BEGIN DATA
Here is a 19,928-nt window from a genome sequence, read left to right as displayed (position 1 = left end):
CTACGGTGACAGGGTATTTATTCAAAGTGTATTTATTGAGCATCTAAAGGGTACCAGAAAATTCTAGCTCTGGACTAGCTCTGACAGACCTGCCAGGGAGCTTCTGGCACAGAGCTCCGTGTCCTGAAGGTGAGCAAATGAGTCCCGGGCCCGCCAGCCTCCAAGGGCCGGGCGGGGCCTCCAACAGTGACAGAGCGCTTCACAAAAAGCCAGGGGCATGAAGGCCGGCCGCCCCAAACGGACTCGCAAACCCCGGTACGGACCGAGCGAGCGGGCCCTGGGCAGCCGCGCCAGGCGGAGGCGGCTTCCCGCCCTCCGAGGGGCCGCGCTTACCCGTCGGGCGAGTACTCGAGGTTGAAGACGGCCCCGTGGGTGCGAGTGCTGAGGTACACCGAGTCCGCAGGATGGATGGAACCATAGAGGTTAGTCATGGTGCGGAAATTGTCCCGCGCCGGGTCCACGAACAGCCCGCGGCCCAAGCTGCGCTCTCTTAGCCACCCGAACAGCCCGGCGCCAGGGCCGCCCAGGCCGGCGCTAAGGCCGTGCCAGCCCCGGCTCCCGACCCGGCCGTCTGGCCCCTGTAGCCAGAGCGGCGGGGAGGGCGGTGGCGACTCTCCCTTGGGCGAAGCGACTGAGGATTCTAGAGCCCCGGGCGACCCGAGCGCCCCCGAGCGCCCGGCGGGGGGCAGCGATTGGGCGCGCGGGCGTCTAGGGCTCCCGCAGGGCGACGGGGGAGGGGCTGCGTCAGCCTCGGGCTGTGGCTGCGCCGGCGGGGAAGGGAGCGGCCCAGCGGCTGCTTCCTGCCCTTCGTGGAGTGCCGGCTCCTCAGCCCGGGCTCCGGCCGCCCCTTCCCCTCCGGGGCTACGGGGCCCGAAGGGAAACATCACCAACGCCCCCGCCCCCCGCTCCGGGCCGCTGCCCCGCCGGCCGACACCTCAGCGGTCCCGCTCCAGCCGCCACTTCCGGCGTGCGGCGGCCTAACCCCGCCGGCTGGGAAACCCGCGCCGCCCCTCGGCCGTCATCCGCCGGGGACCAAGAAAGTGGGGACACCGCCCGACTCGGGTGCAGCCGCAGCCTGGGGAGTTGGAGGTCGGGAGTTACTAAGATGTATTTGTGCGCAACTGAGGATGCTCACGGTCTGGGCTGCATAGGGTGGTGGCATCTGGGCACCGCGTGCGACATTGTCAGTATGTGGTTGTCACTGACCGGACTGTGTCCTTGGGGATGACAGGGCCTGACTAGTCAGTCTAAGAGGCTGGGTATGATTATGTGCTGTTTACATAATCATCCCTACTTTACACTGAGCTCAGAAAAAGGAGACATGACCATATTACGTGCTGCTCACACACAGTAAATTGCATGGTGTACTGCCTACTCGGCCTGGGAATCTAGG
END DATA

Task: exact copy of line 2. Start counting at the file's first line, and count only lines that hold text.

CTACGGTGACAGGGTATTTATTCAAAGTGTATTTATTGAGCATCTAAAGGGTACCAGAAAATTCTAGCTCTGGACTAGCTCTGACAGACCTGCCAGGGAGCTTCTGGCACAGAGCTCCGTGTCCTGAAGGTGAGCAAATGAGTCCCGGGCCCGCCAGCCTCCAAGGGCCGGGCGGGGCCTCCAACAGTGACAGAGCGCTTCACAAAAAGCCAGGGGCATGAAGGCCGGCCGCCCCAAACGGACTCGCAAACCCCGGTACGGACCGAGCGAGCGGGCCCTGGGCAGCCGCGCCAGGCGGAGGCGGCTTCCCGCCCTCCGAGGGGCCGCGCTTACCCGTCGGGCGAGTACTCGAGGTTGAAGACGGCCCCGTGGGTGCGAGTGCTGAGGTACACCGAGTCCGCAGGATGGATGGAACCATAGAGGTTAGTCATGGTGCGGAAATTGTCCCGCGCCGGGTCCACGAACAGCCCGCGGCCCAAGCTGCGCTCTCTTAGCCACCCGAACAGCCCGGCGCCAGGGCCGCCCAGGCCGGCGCTAAGGCCGTGCCAGCCCCGGCTCCCGACCCGGCCGTCTGGCCCCTGTAGCCAGAGCGGCGGGGAGGGCGGTGGCGACTCTCCCTTGGGCGAAGCGACTGAGGATTCTAGAGCCCCGGGCGACCCGAGCGCCCCCGAGCGCCCGGCGGGGGGCAGCGATTGGGCGCGCGGGCGTCTAGGGCTCCCGCAGGGCGACGGGGGAGGGGCTGCGTCAGCCTCGGGCTGTGGCTGCGCCGGCGGGGAAGGGAGCGGCCCAGCGGCTGCTTCCTGCCCTTCGTGGAGTGCCGGCTCCTCAGCCCGGGCTCCGGCCGCCCCTTCCCCTCCGGGGCTACGGGGCCCGAAGGGAAACATCACCAACGCCCCCGCCCCCCGCTCCGGGCCGCTGCCCCGCCGGCCGACACCTCAGCGGTCCCGCTCCAGCCGCCACTTCCGGCGTGCGGCGGCCTAACCCCGCCGGCTGGGAAACCCGCGCCGCCCCTCGGCCGTCATCCGCCGGGGACCAAGAAAGTGGGGACACCGCCCGACTCGGGTGCAGCCGCAGCCTGGGGAGTTGGAGGTCGGGAGTTACTAAGATGTATTTGTGCGCAACTGAGGATGCTCACGGTCTGGGCTGCATAGGGTGGTGGCATCTGGGCACCGCGTGCGACATTGTCAGTATGTGGTTGTCACTGACCGGACTGTGTCCTTGGGGATGACAGGGCCTGACTAGTCAGTCTAAGAGGCTGGGTATGATTATGTGCTGTTTACATAATCATCCCTACTTTACACTGAGCTCAGAAAAAGGAGACATGACCATATTACGTGCTGCTCACACACAGTAAATTGCATGGTGTACTGCCTACTCGGCCTGGGAATCTAGG